Sergei Yakovenko's blog: on Math and Teaching

Integration of differential forms and the general Stokes theorem

We defined integrals of differential $k$-forms over certain simple geometric objects (oriented cells, smooth images of an oriented cube $[0,1]^k$), and extended the notion of the integral to integer combinations of cells, finite sums $\sigma=\sum c_i\sigma_i,\ c_i\in\mathbb Z$, so that $\langle \omega,\sigma\rangle=\displaystyle\int_\sigma \omega=\sum_i c_i\int_{\sigma_i}\omega=\sum c_i \langle \omega,\sigma_i\rangle$. Such combinations are called $k$-chains and denoted $C^k(M)$.

Then the notion of a boundary was introduced, first for the cube, then for cells and ultimately for all chains by linearity. The property $\partial\partial\sigma=0$ was derived from topological considerations.

The “alternative” external derivative $D$ on the forms was introduced as the operation conjugate to $\partial$ so that $\langle D\omega,\sigma\rangle=\langle\omega, \partial \sigma\rangle$ for any chain $\sigma$ with respect to the pairing $\Omega^k(M)\times C^k(M)\to \mathbb R$ defined by the integration. A relatively simple straightforward computation shows that for a $(k-1)$-form $\omega=f(x)\,\mathrm dx_2\land\cdots\land \mathrm dx_n$ we have
$D\omega=\displaystyle\frac{\partial f}{\partial x_1}\,\mathrm d x_1\land \cdots\land \mathrm dx_n$, that is, $D\omega=\mathrm d\omega$. It follows than that $D=\mathrm d$ on all forms, and hence we have the Stokes theorem $\langle \mathrm d \omega, \sigma\rangle=\langle \omega,\partial\sigma\rangle$.

Physical illustration for the Stokes theorem was given in $\mathbb R^3$ for the differential 1-form which is the work of the force vector field and for the 2-form of the flow of this vector field.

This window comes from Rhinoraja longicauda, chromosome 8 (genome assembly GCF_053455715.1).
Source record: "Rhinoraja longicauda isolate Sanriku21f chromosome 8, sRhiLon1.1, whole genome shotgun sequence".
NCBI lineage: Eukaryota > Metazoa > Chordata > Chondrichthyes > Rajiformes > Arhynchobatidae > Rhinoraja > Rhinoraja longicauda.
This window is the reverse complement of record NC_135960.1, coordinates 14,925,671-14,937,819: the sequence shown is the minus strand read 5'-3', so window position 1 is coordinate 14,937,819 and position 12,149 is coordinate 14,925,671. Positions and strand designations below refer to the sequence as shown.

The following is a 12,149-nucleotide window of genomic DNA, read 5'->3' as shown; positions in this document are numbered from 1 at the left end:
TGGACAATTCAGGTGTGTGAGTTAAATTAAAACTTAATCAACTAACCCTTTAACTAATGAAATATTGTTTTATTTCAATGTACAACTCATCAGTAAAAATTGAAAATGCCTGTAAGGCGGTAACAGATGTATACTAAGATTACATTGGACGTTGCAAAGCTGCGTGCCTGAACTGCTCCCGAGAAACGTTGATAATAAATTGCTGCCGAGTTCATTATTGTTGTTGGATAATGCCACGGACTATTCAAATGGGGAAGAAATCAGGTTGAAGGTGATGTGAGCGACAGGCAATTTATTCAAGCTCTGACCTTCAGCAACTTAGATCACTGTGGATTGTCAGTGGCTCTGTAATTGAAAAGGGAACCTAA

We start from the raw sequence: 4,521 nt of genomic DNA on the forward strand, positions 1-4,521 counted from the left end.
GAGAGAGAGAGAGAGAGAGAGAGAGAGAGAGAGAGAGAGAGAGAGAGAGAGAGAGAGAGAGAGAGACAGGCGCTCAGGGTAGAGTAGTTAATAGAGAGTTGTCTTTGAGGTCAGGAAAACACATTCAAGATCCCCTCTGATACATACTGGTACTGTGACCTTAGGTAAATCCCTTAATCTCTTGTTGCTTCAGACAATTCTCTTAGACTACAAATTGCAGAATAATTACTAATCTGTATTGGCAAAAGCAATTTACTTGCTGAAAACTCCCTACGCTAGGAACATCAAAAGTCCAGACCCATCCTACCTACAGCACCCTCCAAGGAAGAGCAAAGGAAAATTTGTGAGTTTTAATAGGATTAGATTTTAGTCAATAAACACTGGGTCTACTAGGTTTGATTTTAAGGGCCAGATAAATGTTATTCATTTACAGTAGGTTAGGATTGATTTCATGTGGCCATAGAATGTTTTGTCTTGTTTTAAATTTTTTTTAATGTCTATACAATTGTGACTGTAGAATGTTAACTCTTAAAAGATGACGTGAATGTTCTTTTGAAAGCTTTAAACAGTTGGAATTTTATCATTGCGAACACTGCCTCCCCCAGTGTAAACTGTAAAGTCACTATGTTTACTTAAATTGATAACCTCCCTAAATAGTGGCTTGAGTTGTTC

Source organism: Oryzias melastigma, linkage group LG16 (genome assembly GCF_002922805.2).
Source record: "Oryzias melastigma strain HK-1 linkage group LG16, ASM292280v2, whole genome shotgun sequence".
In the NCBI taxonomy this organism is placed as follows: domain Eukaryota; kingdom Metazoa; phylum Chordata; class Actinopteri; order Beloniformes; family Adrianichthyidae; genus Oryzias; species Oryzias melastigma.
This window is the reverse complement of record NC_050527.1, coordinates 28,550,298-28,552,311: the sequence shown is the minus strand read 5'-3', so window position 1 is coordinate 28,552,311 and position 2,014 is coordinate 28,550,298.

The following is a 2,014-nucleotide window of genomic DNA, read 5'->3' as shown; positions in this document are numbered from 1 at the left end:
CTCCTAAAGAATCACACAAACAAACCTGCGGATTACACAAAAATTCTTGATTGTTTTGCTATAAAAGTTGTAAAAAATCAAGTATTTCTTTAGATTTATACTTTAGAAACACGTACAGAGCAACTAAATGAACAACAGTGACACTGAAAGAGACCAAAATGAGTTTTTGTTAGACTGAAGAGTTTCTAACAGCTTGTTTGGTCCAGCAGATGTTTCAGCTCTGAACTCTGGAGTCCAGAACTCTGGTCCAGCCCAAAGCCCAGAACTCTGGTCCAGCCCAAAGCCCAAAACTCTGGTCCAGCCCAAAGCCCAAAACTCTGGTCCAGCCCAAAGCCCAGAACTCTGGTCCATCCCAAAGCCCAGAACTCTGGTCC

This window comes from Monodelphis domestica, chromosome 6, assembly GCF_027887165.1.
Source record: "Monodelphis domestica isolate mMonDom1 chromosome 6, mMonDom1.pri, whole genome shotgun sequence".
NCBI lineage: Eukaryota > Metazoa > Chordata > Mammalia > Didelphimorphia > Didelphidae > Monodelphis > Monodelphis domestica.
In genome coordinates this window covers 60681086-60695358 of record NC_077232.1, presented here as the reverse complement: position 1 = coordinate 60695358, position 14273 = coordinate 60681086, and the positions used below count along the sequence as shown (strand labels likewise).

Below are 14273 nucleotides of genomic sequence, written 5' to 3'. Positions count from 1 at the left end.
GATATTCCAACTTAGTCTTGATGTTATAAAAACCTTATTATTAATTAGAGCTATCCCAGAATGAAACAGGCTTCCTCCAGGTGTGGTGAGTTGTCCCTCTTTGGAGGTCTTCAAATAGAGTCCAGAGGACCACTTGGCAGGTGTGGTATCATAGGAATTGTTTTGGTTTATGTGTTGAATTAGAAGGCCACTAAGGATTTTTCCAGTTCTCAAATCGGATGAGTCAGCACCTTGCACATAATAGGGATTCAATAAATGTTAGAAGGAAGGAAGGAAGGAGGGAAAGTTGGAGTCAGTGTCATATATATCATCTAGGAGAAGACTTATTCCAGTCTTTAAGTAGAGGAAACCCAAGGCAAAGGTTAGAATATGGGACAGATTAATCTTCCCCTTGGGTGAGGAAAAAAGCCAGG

The class concluded by discussion of the global difference between closed and exact forms on manifolds as dual to that between cycles (chains without boundary) and exact boundaries and the Poincare lemma was proved for chains in star-shaped subdomains of $\mathbb R^n$.

There will be no lecture notes for this lecture, since the ideal exposition (which I tried to follow as close as possible) is in the book by V. I. Arnold, Mathematical methods of classical mechanics (2nd edition), Chapter 7, sections 35 and 36.

Exterior derivation

The differential $\mathrm df$ of a smooth function $f$ is in a sense container which conceals all directional derivatives $L_Xf=\left\langle\mathrm df,X\right\rangle$ along all directions, and dependence on $X$ is linear.

If we consider the directional Lie derivative $L_X\omega$ for a form $\omega\in\Omega^k(M)$ of degree $k\ge 1$, then simple computations show that $L_{fX}\omega$ is no longer equal to $f\cdot L_X\omega$. However, one can “correct” the Lie derivative in such a way that the result will depend on $X$ linearly. For instance, if $\omega\in\Omega^1(M)$ and $X$ is a vector field, we can define the form $\eta_X\in\Omega^1(M)$ by the identity $\eta_X=L_X\omega-\mathrm d\left\langle\omega,X\right\rangle$ and show that the 2-form $\eta(X,Y)=\left\langle\eta_X,Y\right\rangle$ is indeed bilinear antisymmetric.

The 2-form $\eta$ is called the exterior derivative of $\omega$ and denoted $\mathrm d\omega\in\Omega^2(M)$. The correspondence $\mathrm d\colon\Omega^1(M)\to\Omega^2(M)$ is an $\mathbb R$-linear operator which satisfies the Leibniz rule $\mathrm d(f\omega)=f\,\mathrm d\omega+(\mathrm df)\land \omega$ and $\mathrm d^2 f=0$ for any function $f\in\Omega^0(M)$.

It turns out that this exterior derivation can be extended to all $k$-forms preserving the above properties and is a nice (algebraically) derivation of the graded exterior algebra $\Omega^\bullet(M)=\bigoplus_{k=0}^n\Omega^k(M)$.

The lecture notes are available here.

Create a free website or blog at WordPress.com.